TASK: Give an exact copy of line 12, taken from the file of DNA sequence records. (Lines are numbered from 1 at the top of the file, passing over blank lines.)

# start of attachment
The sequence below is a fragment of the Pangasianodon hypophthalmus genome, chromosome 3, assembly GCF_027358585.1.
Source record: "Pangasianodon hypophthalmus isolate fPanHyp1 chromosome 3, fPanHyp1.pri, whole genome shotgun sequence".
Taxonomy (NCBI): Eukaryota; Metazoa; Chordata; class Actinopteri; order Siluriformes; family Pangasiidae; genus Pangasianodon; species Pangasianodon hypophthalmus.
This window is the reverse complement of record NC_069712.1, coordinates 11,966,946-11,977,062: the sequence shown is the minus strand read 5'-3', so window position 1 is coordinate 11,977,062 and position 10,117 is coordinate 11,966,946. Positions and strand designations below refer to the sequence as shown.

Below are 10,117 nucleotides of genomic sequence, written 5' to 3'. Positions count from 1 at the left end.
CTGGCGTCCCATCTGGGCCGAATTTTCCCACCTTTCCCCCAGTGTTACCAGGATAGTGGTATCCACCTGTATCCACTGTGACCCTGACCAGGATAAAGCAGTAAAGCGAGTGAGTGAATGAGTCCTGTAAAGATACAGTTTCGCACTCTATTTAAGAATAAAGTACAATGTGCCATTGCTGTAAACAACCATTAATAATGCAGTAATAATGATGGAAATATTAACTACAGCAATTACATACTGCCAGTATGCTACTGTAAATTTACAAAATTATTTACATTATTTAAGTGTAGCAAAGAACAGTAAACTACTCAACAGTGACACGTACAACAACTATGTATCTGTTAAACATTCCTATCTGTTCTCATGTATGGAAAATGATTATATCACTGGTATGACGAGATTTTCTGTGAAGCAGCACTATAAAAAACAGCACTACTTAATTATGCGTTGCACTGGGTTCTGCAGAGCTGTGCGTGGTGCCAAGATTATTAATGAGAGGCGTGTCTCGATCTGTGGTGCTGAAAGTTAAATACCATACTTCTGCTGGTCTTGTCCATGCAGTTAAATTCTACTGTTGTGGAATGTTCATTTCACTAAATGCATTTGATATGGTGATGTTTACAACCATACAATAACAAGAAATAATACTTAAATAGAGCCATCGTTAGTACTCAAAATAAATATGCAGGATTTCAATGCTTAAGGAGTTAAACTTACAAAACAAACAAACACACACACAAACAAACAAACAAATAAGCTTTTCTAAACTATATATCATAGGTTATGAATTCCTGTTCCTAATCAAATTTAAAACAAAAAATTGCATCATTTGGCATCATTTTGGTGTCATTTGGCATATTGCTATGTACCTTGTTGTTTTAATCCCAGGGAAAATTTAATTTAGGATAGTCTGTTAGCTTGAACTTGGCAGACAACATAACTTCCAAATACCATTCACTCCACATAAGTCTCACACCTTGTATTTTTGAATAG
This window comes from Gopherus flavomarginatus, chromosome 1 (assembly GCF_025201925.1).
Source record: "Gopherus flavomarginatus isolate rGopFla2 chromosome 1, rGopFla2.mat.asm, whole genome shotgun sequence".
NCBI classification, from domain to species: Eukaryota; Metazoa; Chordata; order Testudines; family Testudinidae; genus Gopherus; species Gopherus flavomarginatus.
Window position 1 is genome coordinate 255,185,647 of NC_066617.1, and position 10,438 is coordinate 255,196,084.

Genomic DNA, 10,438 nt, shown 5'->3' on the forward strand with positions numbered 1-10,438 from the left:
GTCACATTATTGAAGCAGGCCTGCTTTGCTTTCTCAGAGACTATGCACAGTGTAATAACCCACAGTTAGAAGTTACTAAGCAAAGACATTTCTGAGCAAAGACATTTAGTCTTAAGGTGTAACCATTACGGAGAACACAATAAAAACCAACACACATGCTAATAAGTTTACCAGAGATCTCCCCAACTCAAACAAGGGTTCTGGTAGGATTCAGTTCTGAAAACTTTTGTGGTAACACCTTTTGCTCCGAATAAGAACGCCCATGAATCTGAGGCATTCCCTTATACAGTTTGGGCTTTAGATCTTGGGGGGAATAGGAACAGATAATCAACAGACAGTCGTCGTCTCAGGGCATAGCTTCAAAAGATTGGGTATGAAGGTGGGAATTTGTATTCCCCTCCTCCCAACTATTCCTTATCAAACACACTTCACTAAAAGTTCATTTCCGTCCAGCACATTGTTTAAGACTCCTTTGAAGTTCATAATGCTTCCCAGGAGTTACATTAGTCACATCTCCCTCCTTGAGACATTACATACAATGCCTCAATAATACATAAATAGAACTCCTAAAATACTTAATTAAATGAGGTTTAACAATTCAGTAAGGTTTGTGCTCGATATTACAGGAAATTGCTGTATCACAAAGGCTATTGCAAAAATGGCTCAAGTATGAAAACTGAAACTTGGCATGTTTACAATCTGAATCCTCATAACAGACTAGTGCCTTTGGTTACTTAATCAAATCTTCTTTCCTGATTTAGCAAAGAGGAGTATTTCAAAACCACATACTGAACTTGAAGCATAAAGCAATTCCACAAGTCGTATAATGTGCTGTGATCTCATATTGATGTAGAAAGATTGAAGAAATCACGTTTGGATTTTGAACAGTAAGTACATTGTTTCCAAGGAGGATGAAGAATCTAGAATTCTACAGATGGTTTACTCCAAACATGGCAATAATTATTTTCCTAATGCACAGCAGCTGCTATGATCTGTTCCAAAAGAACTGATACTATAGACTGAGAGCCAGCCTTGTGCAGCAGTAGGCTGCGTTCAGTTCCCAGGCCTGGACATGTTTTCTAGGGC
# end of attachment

GTCACATTATTGAAGCAGGCCTGCTTTGCTTTCTCAGAGACTATGCACAGTGTAATAACCCACAGTTAGAAGTTACTAAGCAAAGACATTTCTGAGCAAAGACATTTAGTCTTAAGGTGTAACCATTACGGAGAACACAATAAAAACCAACACACATGCTAATAAGTTTACCAGAGATCTCCCCAACTCAAACAAGGGTTCTGGTAGGATTCAGTTCTGAAAACTTTTGTGGTAACACCTTTTGCTCCGAATAAGAACGCCCATGAATCTGAGGCATTCCCTTATACAGTTTGGGCTTTAGATCTTGGGGGGAATAGGAACAGATAATCAACAGACAGTCGTCGTCTCAGGGCATAGCTTCAAAAGATTGGGTATGAAGGTGGGAATTTGTATTCCCCTCCTCCCAACTATTCCTTATCAAACACACTTCACTAAAAGTTCATTTCCGTCCAGCACATTGTTTAAGACTCCTTTGAAGTTCATAATGCTTCCCAGGAGTTACATTAGTCACATCTCCCTCCTTGAGACATTACATACAATGCCTCAATAATACATAAATAGAACTCCTAAAATACTTAATTAAATGAGGTTTAACAATTCAGTAAGGTTTGTGCTCGATATTACAGGAAATTGCTGTATCACAAAGGCTATTGCAAAAATGGCTCAAGTATGAAAACTGAAACTTGGCATGTTTACAATCTGAATCCTCATAACAGACTAGTGCCTTTGGTTACTTAATCAAATCTTCTTTCCTGATTTAGCAAAGAGGAGTATTTCAAAACCACATACTGAACTTGAAGCATAAAGCAATTCCACAAGTCGTATAATGTGCTGTGATCTCATATTGATGTAGAAAGATTGAAGAAATCACGTTTGGATTTTGAACAGTAAGTACATTGTTTCCAAGGAGGATGAAGAATCTAGAATTCTACAGATGGTTTACTCCAAACATGGCAATAATTATTTTCCTAATGCACAGCAGCTGCTATGATCTGTTCCAAAAGAACTGATACTATAGACTGAGAGCCAGCCTTGTGCAGCAGTAGGCTGCGTTCAGTTCCCAGGCCTGGACATGTTTTCTAGGGC